June 20, 2014
Big things are on the horizon for the third- and fourth-largest wireless carriers in the U.S.
Months of rumors and speculation have pointed to an impending merger between Sprint and T-Mobile – though the parties involved (the two carriers and their owners, Softbank and Deutsche Telekom) have yet to make any official confirmations.
Reports name the price of the merger at about $40 per share for Sprint to purchase T-Mobile, resulting in a total mega-deal of around $32 billion.*
And while many particulars have yet to be determined (e.g. financing, due diligence), rumors and anonymous sources* continue to paint a detailed picture of the initial agreement.
Surprisingly, this mega-deal is only one of several huge-scale communications mergers on the horizon, in light of merger announcements such as AT&T and DirecTV, as well as Comcast and Time Warner.
These deals have the potential to permanently shift the communications industry: Think about a sector of carrier giants wielding a huge amount of industry power, leaving smaller carriers to flounder in their wake.
Preventing this scenario is likely why SoftBank, which owns 78 percent of Sprint, finds this particular merger so attractive. Reports indicate that SoftBank Chairman Masayoshi Son is eager* to create one merged carrier with the resources to compete with market leaders AT&T and Verizon Wireless.
But one thing’s for sure – Sprint and T-Mobile will have to jump through a series of legal hoops before such a merger can come to fruition.
In 2011, U.S. regulators blocked AT&T’s attempt to purchase T-Mobile for $39 billion; now, once again, the FCC and U.S. Justice Department are voicing their concerns (mainly that the merger could raise prices for consumers). The final decision will likely come down to…
As the deal begins to take shape from rumors to reality, experts are beginning to speculate on the finer details.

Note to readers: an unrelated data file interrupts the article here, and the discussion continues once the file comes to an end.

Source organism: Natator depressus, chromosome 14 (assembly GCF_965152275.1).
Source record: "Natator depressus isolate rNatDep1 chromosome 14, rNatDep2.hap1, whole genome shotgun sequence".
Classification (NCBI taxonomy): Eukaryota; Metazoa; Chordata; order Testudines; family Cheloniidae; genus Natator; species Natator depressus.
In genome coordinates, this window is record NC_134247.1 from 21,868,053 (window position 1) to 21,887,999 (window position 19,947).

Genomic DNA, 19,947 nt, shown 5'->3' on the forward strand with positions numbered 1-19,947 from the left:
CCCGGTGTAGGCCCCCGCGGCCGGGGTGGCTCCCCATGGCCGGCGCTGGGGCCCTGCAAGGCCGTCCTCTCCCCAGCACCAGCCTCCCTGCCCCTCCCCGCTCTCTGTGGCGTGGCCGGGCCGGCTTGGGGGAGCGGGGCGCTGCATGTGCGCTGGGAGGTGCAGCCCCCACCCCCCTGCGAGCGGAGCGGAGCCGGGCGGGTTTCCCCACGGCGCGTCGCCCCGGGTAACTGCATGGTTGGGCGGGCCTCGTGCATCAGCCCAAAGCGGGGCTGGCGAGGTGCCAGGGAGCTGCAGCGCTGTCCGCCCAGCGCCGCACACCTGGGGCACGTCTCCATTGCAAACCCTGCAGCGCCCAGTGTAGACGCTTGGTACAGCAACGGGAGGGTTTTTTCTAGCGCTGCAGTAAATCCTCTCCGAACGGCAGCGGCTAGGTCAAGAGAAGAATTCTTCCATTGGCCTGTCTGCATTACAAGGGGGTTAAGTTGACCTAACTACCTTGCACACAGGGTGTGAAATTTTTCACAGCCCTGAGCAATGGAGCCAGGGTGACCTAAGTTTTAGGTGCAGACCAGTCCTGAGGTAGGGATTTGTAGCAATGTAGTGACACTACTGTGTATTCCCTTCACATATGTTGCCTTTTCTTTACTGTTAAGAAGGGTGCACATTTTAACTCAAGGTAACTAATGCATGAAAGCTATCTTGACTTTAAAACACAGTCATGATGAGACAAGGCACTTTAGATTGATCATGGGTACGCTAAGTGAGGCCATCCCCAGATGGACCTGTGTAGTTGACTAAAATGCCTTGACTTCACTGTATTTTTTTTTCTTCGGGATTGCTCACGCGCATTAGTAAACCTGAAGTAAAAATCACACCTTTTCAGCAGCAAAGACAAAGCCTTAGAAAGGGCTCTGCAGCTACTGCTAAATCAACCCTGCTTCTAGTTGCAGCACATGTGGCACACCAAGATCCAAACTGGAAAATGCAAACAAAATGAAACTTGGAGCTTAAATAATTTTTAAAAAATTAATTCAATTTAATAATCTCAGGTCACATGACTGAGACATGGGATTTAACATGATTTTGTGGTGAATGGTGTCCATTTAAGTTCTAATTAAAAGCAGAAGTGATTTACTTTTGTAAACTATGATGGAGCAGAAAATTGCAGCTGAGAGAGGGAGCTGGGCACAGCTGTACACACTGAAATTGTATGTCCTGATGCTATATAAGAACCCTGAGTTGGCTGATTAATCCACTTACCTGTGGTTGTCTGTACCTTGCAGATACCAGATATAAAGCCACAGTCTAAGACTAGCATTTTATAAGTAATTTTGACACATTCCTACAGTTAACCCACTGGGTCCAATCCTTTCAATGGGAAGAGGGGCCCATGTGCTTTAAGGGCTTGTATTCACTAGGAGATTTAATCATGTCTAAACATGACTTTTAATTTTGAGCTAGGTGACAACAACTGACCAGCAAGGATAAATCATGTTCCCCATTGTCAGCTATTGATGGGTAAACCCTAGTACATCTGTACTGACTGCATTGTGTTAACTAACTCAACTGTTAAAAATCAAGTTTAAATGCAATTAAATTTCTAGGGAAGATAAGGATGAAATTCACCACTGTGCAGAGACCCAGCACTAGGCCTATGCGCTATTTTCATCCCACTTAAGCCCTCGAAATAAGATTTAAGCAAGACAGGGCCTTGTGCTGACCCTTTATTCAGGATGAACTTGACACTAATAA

Allegedly, T-Mobile will receive a $2 billion break-up fee if the deal doesn’t go through†, while Deutsche Telekom, which owns 67 percent of T-Mobile, will retain a 15 to 20 percent stake of the merged company if the deal is approved.*
Plus, rumor has it that the merged entity will move forward with T-Mobile’s name and leave “Sprint” behind. It makes sense: although Sprint is acquiring T-Mobile, it’s undeniable that the brand of T-Mobile is flourishing while Sprint’s brand suffers (despite the fact that Sprint is making progress in LTE and other areas).
Soon, we’ll be able to confirm these speculations: The intended merger is expected to officially be announced within the next few months.†
Last year, it seemed that the wireless market leaned in favor of consumers (as more U.S. users were unhappy about being locked into contracts with top carriers, and smaller carriers were improving their networks).
But today, changes in the industry are coming in the form of big telecom mergers – and this decrease in competition is not a good thing.
These were our thoughts last year, and we still feel the same way:
A little competition is never a bad thing, especially when it breaks up a long-standing industry monopoly of two huge carriers in the wireless industry.
A more evenly-distributed base of customers would ultimately increase the need for all carriers to have a competitive edge, which could mean better pricing, better devices, better contract terms – or maybe even eliminating contracts altogether.
Either way, think unlimited data, innovation and affordability, if not right away, then at least somewhere down the line. For the 326 million wireless subscribers in the US, that’s a wireless industry worth hoping for.
By this logic, smaller carriers banding together to prevent possible monopolies is a good thing – unless this merger backfires, creating another carrier giant to supplant its competition.
* Sprint, T-Mobile Near Acquisition Deal, Reuters. The Huffington Post.
† Epstein, Zach. CNBC: If Sprint and T-Mobile merge, the new company will ditch the name ‘Sprint, BGR. BGR Media, LLC.